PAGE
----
On any given day, if you happened to pull up next to me at a stoplight, you probably catch me singing a favorite tune, certain that my version sounds just as good as the voice I'm emulating on the radio. The last couple of days, you would hear me bellowing out one of my favorite Zac Brown songs, Homegrown. I just can't seem to get the lyrics to that song out of my head, especially the last lines of the refrain...
'Live in a small town where it feels like home
I've got everything I need, and nothin' that I don't.'
On Monday our Armstrong McGuire team had a great opportunity to visit with leaders from the NC Rural Center. Special thanks to Patrick, Todd, and John for sharing insights about the challenges facing rural communities in our state as well as the strategies they are championing as they live into their mission of developing, promoting, and implementing sound economic strategies to improve the quality of life of rural North Carolinians.
One area that captured my attention was the Center’s focus on enhancing the leadership skills of civic, faith and business leaders who call one the 80 rural counties in North Carolina home. Their Homegrown Leadership program seeks to support inclusive, connected, informed, and creative leaders by:
As a proud product of rural North Carolina (shout to my friends in Mount Gilead), I am grateful for the commitment the Rural Center makes to the people who live, work and raise their families in these special places.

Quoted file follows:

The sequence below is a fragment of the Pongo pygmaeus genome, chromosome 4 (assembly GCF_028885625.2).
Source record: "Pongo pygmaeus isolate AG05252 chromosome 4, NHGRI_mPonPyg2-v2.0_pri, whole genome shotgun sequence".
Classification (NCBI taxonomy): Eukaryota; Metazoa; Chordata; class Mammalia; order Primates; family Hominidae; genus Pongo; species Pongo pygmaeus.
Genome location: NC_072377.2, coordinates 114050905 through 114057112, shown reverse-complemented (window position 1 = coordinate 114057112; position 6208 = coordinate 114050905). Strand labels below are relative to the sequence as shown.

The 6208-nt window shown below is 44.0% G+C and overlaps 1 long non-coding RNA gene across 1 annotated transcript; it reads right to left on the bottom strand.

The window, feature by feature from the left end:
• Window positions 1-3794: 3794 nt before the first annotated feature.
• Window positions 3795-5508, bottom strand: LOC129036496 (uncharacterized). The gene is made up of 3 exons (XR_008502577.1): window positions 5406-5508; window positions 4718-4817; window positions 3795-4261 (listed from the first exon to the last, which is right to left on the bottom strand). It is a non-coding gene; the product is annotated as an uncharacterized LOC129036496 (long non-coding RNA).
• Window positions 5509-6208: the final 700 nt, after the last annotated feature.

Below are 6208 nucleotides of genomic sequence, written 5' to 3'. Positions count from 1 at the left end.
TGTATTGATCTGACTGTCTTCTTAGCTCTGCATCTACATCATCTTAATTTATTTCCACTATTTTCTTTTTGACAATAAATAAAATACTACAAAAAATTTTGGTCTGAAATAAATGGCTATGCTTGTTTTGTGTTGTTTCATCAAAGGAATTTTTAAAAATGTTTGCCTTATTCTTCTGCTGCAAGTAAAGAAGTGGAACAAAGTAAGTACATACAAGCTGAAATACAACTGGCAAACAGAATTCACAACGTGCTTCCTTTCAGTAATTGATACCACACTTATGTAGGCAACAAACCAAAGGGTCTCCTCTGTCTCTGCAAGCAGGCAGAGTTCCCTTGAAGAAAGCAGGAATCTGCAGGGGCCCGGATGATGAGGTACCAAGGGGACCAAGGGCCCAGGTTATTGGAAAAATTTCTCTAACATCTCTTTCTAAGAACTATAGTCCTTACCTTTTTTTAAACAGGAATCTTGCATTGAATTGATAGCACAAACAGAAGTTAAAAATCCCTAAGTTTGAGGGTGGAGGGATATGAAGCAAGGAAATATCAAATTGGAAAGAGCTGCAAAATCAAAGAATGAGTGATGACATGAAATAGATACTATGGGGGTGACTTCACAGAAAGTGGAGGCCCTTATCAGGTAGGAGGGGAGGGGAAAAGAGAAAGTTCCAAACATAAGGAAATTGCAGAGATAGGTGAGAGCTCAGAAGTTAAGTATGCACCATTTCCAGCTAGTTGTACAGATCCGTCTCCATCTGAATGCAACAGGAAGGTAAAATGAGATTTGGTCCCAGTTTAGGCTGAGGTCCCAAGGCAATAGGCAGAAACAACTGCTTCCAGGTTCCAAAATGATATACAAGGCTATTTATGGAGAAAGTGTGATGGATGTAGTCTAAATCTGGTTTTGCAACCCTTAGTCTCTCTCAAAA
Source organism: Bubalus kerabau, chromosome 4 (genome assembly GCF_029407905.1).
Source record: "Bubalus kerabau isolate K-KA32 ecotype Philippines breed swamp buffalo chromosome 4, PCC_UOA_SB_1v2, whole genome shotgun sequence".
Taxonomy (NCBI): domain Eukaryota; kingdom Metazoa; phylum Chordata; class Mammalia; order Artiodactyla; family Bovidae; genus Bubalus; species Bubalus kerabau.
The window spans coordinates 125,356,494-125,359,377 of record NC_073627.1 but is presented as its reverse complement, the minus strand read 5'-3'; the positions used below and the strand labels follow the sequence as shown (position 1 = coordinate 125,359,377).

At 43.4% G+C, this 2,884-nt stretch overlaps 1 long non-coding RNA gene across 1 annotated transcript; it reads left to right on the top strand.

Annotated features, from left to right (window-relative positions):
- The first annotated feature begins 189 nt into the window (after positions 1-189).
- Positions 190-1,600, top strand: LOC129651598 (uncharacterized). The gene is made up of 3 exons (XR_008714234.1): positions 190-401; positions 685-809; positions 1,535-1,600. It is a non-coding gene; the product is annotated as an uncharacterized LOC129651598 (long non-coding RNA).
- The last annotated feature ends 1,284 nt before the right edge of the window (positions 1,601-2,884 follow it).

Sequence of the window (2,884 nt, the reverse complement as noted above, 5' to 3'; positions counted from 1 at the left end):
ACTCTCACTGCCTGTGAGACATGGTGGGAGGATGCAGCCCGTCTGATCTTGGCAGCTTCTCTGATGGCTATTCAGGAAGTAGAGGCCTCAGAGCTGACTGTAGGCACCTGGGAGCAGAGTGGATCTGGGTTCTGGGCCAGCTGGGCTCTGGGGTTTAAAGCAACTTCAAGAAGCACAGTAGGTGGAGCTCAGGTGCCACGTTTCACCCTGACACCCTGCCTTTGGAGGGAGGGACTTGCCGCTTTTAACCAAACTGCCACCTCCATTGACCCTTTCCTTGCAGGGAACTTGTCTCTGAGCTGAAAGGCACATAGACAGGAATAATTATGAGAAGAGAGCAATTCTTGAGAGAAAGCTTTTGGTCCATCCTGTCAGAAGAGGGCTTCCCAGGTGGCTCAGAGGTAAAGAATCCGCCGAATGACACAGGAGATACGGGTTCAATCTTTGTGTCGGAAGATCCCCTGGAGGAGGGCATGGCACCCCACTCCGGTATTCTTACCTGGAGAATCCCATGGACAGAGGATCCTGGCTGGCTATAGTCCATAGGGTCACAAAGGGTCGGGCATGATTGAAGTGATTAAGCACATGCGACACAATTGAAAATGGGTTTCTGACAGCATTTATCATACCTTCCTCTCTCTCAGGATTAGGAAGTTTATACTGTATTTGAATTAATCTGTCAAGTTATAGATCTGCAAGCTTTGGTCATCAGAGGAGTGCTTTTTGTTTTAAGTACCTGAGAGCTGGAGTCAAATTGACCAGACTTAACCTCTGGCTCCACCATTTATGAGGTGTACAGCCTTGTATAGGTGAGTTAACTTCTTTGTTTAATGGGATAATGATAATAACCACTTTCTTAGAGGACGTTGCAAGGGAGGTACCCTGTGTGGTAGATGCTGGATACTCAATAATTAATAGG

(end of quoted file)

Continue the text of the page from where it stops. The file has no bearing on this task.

Nonprofit leaders thinking about their organization's leadership pipeline can learn a great lesson from the Center about developing the "homegrown" team members working inside your own organization. Just as communities seek homegrown men and women to start businesses and provide civic leadership, so can nonprofits nurture the talent that is hiding in plain sight inside their programs and services teams, finance and HR offices, communications and development shops, etc. The key is to be intentional in identifying them, cultivating their talents, and building their passion for your work. Some of the keys to your homegrown success include:
Being intentional in these efforts will help you attract, develop and retain the next group of leaders capable of taking your organization to new heights.